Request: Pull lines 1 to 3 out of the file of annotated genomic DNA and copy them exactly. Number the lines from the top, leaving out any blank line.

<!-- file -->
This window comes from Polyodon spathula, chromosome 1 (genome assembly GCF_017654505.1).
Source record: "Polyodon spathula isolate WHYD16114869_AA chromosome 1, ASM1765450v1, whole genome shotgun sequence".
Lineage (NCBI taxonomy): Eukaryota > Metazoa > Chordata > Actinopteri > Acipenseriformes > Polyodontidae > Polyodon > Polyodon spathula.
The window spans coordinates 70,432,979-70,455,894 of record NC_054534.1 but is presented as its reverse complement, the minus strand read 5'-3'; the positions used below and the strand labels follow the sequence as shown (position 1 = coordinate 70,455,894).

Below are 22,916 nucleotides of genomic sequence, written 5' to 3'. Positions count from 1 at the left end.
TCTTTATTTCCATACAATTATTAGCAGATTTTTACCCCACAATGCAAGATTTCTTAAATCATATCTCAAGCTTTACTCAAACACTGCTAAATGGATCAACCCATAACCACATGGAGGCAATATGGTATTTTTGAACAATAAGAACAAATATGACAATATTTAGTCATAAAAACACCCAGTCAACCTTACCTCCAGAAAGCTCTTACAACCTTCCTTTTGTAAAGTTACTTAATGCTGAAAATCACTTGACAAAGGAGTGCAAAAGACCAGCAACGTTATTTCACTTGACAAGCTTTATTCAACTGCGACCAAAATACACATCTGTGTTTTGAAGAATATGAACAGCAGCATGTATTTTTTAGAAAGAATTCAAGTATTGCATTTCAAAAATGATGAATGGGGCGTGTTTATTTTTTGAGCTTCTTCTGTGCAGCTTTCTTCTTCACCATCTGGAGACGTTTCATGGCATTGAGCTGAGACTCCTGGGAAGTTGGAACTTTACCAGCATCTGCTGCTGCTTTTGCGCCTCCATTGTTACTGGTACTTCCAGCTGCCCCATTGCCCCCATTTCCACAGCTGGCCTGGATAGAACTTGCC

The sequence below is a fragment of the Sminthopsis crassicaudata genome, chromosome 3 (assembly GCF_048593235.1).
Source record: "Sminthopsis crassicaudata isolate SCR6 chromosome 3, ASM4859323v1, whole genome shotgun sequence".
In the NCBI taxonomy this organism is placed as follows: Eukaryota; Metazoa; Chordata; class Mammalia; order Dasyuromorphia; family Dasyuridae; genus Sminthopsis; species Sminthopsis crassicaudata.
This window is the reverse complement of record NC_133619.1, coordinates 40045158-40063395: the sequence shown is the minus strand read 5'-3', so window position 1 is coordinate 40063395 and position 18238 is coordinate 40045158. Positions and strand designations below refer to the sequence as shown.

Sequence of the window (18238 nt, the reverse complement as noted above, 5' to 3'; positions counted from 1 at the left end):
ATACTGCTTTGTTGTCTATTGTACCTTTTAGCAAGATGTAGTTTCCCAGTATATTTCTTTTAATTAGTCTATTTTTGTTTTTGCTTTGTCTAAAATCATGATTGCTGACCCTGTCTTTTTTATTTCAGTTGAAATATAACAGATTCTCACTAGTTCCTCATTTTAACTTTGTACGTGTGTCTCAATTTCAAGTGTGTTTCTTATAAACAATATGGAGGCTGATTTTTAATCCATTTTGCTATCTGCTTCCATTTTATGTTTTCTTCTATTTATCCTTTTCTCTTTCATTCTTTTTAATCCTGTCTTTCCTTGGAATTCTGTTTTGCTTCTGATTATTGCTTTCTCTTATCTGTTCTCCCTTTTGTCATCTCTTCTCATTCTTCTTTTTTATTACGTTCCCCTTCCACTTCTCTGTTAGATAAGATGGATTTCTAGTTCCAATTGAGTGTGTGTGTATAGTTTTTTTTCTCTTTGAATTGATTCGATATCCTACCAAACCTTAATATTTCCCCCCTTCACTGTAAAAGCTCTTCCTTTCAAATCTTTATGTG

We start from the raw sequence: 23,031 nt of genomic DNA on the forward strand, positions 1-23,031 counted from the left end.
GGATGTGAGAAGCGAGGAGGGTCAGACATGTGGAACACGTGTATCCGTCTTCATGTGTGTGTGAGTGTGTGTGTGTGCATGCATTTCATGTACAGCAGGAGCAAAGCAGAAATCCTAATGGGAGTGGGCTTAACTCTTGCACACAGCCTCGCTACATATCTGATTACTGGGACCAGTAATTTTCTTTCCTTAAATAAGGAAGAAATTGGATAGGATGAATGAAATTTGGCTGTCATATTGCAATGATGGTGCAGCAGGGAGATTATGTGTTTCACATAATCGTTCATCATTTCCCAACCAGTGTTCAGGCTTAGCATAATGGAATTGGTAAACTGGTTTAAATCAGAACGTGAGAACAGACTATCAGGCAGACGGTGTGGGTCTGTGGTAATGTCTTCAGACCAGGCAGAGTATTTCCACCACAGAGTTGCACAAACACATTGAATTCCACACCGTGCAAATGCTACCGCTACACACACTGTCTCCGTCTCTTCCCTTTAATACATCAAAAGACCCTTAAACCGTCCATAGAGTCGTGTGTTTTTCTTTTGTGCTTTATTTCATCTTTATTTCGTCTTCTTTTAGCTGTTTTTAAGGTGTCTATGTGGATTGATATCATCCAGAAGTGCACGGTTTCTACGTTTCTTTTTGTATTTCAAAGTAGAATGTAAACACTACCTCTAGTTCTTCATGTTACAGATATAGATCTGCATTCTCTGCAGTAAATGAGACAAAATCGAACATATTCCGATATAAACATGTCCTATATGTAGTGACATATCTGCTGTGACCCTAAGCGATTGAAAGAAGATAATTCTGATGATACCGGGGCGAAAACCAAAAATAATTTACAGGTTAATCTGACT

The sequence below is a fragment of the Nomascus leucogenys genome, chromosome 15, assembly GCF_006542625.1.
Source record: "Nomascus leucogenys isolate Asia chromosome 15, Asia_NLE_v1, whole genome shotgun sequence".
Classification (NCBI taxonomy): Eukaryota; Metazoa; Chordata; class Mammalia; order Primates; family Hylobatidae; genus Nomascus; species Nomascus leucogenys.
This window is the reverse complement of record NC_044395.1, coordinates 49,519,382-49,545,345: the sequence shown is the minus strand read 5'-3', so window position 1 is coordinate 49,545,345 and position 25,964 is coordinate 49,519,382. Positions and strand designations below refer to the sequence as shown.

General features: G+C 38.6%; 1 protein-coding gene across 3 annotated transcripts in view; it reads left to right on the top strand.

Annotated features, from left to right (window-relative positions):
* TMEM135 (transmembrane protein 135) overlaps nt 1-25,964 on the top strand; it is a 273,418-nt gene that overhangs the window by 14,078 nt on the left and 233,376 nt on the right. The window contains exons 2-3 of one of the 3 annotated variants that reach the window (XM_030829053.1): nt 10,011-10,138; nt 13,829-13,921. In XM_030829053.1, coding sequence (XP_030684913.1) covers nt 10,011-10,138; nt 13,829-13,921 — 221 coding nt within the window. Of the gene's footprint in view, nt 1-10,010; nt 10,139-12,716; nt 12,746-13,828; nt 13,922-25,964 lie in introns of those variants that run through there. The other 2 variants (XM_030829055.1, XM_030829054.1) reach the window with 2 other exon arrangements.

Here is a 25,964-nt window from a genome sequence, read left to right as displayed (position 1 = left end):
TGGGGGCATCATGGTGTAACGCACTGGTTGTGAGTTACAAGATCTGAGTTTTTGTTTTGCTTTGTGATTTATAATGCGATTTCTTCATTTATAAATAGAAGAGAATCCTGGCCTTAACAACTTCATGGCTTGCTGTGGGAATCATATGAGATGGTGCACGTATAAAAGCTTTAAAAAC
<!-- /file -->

This window comes from Polyodon spathula, chromosome 1 (genome assembly GCF_017654505.1).
Source record: "Polyodon spathula isolate WHYD16114869_AA chromosome 1, ASM1765450v1, whole genome shotgun sequence".
Lineage (NCBI taxonomy): Eukaryota > Metazoa > Chordata > Actinopteri > Acipenseriformes > Polyodontidae > Polyodon > Polyodon spathula.